If two quantum players at a nonlocal game G achieve a superclassical score, then their measurement outcomes must be at least partially random from the perspective of any third player. This is the basis for device-independent quantum cryptography. In this paper we address a related question: does a superclassical score at G guarantee that one player has created randomness from the perspective of the other player? We show that for complete-support games, the answer is yes: even if the second player is given the first player's input at the conclusion of the game, he cannot perfectly recover her output. Thus some amount of local randomness (i.e., randomness possessed by only one player) is always obtained when randomness is certified from nonlocal games with quantum strategies. This is in contrast to non-signaling game strategies, which may produce global randomness without any local randomness. We discuss potential implications for cryptographic protocols between mistrustful parties.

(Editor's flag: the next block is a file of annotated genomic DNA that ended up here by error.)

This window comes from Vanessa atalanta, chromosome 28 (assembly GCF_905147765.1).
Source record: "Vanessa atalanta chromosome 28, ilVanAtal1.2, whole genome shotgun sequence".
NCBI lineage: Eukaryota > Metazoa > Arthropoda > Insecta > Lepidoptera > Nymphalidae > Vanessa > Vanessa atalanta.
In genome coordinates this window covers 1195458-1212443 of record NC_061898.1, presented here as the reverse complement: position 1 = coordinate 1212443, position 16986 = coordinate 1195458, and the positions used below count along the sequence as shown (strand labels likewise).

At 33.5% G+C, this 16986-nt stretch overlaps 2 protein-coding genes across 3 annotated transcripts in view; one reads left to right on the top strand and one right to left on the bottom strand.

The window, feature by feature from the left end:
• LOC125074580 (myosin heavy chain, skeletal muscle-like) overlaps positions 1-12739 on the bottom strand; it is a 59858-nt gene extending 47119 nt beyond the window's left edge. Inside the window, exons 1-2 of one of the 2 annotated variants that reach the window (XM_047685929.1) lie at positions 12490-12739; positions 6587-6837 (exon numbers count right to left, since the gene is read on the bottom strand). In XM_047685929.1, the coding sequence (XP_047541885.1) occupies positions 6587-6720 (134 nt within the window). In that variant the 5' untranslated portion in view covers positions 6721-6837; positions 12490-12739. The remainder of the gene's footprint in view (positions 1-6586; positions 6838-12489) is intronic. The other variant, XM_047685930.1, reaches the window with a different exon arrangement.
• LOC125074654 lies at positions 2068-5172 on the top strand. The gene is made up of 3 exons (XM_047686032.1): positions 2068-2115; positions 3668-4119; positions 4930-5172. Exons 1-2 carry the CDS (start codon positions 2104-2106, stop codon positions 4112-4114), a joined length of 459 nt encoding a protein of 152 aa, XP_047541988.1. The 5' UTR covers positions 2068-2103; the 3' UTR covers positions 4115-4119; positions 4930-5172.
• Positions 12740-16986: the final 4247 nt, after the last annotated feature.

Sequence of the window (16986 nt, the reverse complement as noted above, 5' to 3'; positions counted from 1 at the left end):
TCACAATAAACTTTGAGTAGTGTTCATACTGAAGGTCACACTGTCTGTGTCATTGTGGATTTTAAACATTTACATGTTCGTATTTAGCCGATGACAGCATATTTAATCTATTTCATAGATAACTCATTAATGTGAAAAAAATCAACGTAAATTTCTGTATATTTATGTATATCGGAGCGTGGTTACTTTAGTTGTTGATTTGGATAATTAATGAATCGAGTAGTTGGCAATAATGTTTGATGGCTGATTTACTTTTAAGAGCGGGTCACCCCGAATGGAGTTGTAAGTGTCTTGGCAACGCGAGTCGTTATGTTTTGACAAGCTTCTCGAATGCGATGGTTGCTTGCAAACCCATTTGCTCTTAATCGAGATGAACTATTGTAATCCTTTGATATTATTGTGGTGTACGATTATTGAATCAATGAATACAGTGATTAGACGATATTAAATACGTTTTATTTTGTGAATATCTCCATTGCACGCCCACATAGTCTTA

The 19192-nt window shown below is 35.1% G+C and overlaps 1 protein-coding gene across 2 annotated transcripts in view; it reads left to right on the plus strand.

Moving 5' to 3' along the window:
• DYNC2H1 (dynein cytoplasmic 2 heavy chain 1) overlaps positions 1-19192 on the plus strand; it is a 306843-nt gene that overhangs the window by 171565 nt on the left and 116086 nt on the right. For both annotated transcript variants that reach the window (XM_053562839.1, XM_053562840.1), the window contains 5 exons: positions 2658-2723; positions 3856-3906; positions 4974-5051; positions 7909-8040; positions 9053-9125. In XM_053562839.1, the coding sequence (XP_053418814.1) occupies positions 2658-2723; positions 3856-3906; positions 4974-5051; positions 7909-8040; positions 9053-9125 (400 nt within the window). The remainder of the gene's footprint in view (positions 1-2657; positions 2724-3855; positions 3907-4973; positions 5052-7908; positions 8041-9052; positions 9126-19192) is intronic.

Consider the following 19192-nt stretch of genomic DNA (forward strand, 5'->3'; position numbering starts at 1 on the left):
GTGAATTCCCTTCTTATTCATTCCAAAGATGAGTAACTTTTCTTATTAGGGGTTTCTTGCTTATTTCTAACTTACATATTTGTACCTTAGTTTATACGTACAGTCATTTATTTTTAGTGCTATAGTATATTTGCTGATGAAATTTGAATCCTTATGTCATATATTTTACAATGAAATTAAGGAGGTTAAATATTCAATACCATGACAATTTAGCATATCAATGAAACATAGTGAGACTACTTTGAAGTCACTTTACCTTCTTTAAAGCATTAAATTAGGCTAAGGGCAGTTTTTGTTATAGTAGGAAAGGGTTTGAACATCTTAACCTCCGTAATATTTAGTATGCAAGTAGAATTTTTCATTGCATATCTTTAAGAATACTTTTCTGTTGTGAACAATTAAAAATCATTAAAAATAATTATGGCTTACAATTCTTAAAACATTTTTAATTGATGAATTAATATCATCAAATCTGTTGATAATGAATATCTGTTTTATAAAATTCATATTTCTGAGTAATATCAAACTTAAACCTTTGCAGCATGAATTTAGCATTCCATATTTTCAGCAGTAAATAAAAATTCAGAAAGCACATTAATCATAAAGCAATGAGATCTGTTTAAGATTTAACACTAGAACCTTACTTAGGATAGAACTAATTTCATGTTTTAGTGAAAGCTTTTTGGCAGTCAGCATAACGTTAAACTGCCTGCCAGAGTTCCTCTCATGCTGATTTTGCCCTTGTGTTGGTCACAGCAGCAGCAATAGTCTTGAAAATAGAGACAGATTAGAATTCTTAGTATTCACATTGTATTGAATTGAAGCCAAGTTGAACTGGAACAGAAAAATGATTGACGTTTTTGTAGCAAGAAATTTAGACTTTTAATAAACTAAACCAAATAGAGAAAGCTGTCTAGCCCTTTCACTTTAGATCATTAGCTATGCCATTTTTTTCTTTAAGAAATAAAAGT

1 aMiller, Carl1 aShi, Yaoyun uhttps://arxiv.org/abs/1706.04984